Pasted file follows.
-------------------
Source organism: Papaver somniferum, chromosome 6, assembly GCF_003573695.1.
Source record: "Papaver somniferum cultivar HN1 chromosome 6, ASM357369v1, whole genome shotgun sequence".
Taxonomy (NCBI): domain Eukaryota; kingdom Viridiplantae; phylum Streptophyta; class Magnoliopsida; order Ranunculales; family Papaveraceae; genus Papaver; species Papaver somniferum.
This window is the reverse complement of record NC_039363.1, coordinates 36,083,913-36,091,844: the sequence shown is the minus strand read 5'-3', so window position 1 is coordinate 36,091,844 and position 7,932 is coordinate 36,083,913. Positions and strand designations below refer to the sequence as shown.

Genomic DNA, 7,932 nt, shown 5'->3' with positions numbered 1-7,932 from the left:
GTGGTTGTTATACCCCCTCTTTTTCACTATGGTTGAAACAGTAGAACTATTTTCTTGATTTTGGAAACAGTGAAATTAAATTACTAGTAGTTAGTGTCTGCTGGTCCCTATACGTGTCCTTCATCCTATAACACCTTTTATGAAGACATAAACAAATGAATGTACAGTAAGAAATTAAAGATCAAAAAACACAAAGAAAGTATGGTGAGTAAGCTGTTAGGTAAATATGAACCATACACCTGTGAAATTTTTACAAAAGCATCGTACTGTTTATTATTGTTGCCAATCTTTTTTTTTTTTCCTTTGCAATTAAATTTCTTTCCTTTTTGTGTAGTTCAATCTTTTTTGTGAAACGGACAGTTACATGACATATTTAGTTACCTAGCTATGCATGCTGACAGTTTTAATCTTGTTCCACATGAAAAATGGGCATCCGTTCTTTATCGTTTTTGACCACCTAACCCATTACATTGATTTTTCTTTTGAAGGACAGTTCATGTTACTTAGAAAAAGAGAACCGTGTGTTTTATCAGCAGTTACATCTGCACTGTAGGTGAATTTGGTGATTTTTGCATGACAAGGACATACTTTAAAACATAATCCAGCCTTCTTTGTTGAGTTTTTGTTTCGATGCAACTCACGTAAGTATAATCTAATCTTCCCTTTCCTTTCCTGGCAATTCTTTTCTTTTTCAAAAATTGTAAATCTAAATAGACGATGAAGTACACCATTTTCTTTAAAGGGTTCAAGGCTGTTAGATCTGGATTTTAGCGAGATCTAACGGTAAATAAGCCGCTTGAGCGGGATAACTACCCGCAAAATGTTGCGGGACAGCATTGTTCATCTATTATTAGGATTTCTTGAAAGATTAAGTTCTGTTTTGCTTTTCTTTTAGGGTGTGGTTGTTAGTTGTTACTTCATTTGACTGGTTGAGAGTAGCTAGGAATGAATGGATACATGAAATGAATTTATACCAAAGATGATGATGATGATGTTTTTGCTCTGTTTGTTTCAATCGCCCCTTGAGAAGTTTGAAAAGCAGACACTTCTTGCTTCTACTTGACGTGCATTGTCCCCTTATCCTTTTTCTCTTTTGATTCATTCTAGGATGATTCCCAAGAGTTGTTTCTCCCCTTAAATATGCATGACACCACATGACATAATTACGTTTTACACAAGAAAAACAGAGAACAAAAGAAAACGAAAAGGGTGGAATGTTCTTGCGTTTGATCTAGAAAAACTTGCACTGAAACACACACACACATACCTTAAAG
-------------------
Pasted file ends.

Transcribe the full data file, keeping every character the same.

Source organism: Papaver somniferum, chromosome 6, assembly GCF_003573695.1.
Source record: "Papaver somniferum cultivar HN1 chromosome 6, ASM357369v1, whole genome shotgun sequence".
Taxonomy (NCBI): domain Eukaryota; kingdom Viridiplantae; phylum Streptophyta; class Magnoliopsida; order Ranunculales; family Papaveraceae; genus Papaver; species Papaver somniferum.
This window is the reverse complement of record NC_039363.1, coordinates 36,083,913-36,091,844: the sequence shown is the minus strand read 5'-3', so window position 1 is coordinate 36,091,844 and position 7,932 is coordinate 36,083,913. Positions and strand designations below refer to the sequence as shown.

Genomic DNA, 7,932 nt, shown 5'->3' with positions numbered 1-7,932 from the left:
GTGGTTGTTATACCCCCTCTTTTTCACTATGGTTGAAACAGTAGAACTATTTTCTTGATTTTGGAAACAGTGAAATTAAATTACTAGTAGTTAGTGTCTGCTGGTCCCTATACGTGTCCTTCATCCTATAACACCTTTTATGAAGACATAAACAAATGAATGTACAGTAAGAAATTAAAGATCAAAAAACACAAAGAAAGTATGGTGAGTAAGCTGTTAGGTAAATATGAACCATACACCTGTGAAATTTTTACAAAAGCATCGTACTGTTTATTATTGTTGCCAATCTTTTTTTTTTTTCCTTTGCAATTAAATTTCTTTCCTTTTTGTGTAGTTCAATCTTTTTTGTGAAACGGACAGTTACATGACATATTTAGTTACCTAGCTATGCATGCTGACAGTTTTAATCTTGTTCCACATGAAAAATGGGCATCCGTTCTTTATCGTTTTTGACCACCTAACCCATTACATTGATTTTTCTTTTGAAGGACAGTTCATGTTACTTAGAAAAAGAGAACCGTGTGTTTTATCAGCAGTTACATCTGCACTGTAGGTGAATTTGGTGATTTTTGCATGACAAGGACATACTTTAAAACATAATCCAGCCTTCTTTGTTGAGTTTTTGTTTCGATGCAACTCACGTAAGTATAATCTAATCTTCCCTTTCCTTTCCTGGCAATTCTTTTCTTTTTCAAAAATTGTAAATCTAAATAGACGATGAAGTACACCATTTTCTTTAAAGGGTTCAAGGCTGTTAGATCTGGATTTTAGCGAGATCTAACGGTAAATAAGCCGCTTGAGCGGGATAACTACCCGCAAAATGTTGCGGGACAGCATTGTTCATCTATTATTAGGATTTCTTGAAAGATTAAGTTCTGTTTTGCTTTTCTTTTAGGGTGTGGTTGTTAGTTGTTACTTCATTTGACTGGTTGAGAGTAGCTAGGAATGAATGGATACATGAAATGAATTTATACCAAAGATGATGATGATGATGTTTTTGCTCTGTTTGTTTCAATCGCCCCTTGAGAAGTTTGAAAAGCAGACACTTCTTGCTTCTACTTGACGTGCATTGTCCCCTTATCCTTTTTCTCTTTTGATTCATTCTAGGATGATTCCCAAGAGTTGTTTCTCCCCTTAAATATGCATGACACCACATGACATAATTACGTTTTACACAAGAAAAACAGAGAACAAAAGAAAACGAAAAGGGTGGAATGTTCTTGCGTTTGATCTAGAAAAACTTGCACTGAAACACACACACACATACCTTAAAG